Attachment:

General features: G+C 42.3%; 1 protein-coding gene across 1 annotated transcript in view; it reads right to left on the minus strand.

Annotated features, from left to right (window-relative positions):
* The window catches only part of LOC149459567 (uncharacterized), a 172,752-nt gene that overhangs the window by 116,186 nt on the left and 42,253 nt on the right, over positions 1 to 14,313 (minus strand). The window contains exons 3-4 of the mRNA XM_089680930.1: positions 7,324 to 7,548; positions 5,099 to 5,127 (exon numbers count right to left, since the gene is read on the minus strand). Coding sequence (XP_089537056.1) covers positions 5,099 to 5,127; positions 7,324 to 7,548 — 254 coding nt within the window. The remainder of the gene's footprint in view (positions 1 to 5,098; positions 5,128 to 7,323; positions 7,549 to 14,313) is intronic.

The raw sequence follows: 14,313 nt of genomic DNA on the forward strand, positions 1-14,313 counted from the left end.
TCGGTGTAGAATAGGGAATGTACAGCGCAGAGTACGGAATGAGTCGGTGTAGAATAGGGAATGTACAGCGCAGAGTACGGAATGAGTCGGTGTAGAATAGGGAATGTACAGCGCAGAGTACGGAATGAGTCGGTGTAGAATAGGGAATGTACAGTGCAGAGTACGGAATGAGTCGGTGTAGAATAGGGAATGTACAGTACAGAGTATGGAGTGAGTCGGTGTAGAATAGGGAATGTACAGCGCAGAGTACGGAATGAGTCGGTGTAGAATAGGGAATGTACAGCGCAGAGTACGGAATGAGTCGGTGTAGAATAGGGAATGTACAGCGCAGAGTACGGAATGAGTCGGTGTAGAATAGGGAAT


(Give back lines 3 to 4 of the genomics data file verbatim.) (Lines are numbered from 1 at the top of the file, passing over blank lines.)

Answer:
* The window catches only part of LOC149459567 (uncharacterized), a 172,752-nt gene that overhangs the window by 116,186 nt on the left and 42,253 nt on the right, over positions 1 to 14,313 (minus strand). The window contains exons 3-4 of the mRNA XM_089680930.1: positions 7,324 to 7,548; positions 5,099 to 5,127 (exon numbers count right to left, since the gene is read on the minus strand). Coding sequence (XP_089537056.1) covers positions 5,099 to 5,127; positions 7,324 to 7,548 — 254 coding nt within the window. The remainder of the gene's footprint in view (positions 1 to 5,098; positions 5,128 to 7,323; positions 7,549 to 14,313) is intronic.

The raw sequence follows: 14,313 nt of genomic DNA on the forward strand, positions 1-14,313 counted from the left end.